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Foodways shape all aspects of culture. With the rising popularity of the sustainability movement it is easy to forget that there are many folks that still practice traditional forms of agriculture and cooking. Almost every single Music Maker artist has some sort of connection to agriculture and even though they are too old to farm, many of them still maintain gardens. To pay our respects to the agrarian lifestyle that shapes everything around us, the Music Maker staff harvested the best food-related songs to create the album, Biscuits For Your Outside Man. The title was taken from North Carolina native Algia Mae Hinton’s song, Cook Cornbread For Your Husband. We asked world renowned chef, author, and longtime MMRF supporter Bill Smith to write the liner notes. Read Bill’s reflection of the album and how foodways relate to music:

Food and music have always gone hand in hand around here in Chapel Hill, North Carolina. Musicians work in restaurants and cooks go to the clubs to hear bands after work in equal measure. I remember one night years ago when there was a show we all wanted to see. I don’t remember the band now, but as soon as we got done, a bunch of us line cooks went tearing down the street to the Cat’s Cradle. We still had our aprons on even. The club was crowded and loud, but I could hear a woman beside me say to her friend, “It smells like someone is cooking a steak in here!” Actually, as usual, it was the music that was cooking.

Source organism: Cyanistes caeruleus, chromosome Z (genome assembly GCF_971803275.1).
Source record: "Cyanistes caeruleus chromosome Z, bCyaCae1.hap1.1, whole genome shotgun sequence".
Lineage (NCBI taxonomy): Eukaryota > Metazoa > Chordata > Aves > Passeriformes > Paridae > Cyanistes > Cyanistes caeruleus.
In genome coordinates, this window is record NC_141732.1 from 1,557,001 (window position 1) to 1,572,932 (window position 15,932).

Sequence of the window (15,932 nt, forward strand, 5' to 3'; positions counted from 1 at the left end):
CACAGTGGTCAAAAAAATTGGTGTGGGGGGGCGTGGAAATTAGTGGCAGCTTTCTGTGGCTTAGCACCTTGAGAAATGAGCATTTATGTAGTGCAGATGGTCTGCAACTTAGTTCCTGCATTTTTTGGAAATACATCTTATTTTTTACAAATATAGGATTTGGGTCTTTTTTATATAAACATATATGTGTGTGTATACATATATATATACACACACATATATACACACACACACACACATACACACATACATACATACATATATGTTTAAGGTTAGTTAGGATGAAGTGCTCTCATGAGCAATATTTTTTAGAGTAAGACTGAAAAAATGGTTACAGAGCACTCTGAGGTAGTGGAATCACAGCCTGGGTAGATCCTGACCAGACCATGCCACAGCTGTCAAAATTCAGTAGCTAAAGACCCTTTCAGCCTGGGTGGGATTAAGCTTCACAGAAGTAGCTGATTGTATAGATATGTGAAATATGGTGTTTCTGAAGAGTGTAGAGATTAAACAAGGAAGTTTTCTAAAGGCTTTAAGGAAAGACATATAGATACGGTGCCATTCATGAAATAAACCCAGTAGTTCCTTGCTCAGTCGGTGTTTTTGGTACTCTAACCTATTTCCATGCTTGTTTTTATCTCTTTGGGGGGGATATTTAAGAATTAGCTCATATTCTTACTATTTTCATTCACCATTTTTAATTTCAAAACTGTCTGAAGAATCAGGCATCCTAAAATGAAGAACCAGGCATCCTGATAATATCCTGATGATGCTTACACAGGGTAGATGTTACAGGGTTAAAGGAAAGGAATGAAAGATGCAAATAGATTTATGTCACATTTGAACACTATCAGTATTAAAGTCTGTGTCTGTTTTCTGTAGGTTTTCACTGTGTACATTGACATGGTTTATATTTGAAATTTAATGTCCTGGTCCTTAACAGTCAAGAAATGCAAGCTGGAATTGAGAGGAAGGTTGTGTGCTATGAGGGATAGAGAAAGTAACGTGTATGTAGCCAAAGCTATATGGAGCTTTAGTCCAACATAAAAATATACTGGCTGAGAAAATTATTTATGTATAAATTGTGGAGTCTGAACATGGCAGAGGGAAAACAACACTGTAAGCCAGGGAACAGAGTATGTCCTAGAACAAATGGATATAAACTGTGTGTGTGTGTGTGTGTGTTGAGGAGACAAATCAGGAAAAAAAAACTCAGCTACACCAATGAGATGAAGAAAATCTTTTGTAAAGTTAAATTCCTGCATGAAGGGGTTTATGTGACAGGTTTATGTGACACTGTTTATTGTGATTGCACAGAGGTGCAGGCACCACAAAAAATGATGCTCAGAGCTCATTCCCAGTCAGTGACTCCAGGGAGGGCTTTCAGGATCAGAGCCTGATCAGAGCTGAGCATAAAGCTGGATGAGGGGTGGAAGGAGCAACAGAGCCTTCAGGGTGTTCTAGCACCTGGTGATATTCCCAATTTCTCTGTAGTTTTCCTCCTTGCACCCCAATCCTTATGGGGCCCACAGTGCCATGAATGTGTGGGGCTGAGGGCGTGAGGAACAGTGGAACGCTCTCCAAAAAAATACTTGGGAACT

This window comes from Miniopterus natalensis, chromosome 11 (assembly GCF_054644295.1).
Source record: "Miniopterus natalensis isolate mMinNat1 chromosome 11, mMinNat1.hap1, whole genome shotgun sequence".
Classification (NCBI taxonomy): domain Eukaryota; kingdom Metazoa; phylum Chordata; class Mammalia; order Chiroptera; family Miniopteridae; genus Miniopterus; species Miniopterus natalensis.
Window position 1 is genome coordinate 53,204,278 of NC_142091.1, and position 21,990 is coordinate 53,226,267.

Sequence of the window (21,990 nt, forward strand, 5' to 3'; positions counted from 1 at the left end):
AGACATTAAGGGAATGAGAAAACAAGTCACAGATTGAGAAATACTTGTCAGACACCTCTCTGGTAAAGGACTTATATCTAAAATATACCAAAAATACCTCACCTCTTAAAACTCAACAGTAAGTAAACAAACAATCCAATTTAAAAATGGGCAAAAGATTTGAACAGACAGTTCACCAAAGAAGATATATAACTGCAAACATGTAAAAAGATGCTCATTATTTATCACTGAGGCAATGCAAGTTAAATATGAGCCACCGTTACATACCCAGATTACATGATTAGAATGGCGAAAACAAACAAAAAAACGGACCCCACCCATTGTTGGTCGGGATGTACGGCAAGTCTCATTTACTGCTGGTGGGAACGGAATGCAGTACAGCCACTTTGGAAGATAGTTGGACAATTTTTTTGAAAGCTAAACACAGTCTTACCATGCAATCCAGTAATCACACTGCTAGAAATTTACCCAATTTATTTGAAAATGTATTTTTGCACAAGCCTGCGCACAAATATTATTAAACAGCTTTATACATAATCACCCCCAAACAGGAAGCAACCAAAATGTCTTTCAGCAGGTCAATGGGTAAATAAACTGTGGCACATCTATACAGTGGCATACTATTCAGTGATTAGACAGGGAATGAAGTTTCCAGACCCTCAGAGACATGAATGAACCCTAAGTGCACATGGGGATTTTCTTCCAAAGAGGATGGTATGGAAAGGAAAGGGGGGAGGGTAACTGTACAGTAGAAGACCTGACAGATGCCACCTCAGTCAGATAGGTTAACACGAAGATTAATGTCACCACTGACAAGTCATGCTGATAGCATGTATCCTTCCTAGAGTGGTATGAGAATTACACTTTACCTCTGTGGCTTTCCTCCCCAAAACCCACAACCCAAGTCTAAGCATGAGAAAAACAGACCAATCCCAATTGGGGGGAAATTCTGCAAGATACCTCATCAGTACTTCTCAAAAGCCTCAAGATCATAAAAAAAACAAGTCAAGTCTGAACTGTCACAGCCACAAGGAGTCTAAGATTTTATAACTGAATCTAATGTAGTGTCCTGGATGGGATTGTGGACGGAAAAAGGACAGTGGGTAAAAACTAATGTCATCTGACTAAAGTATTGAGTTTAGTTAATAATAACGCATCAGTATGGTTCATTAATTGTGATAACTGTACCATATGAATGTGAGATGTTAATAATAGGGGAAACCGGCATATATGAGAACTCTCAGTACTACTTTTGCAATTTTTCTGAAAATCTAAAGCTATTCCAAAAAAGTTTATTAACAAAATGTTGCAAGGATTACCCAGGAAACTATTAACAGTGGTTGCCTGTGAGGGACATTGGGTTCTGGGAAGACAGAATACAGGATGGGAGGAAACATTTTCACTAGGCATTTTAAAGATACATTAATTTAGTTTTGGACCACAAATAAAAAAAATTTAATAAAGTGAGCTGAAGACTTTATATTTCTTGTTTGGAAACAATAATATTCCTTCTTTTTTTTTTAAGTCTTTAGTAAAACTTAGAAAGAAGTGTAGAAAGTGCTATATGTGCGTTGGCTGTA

The language of the Blues is especially effective in using the metaphors of food and cooking. It’s both honest and funny. It may seem elemental and primitive at first, but to me, it is great poetry. This marvelously curated collection presents this at its best. Some songs are sexy, some are silly. All are clever. A few, like “Shortnin’ Bread” are familiar, but many were unknown to me. I don’t remember having heard either “Chicken Pie” or “Cabbage Man” before. Both were cool discoveries. There are narratives like “Old Bill” and the wonderful “Lima Beans” will delight both the cook and the poet alike.

Listen to this collection as a whole. The songs of course can each stand on their own but together they have a wonderful feel of working people intelligently and unselfconsciously examining their lives with music. It makes sense that that thing as elemental as food and the table would find their way into song. Play this music when you sit down to dinner. It’s as satisfying as a T-bone steak.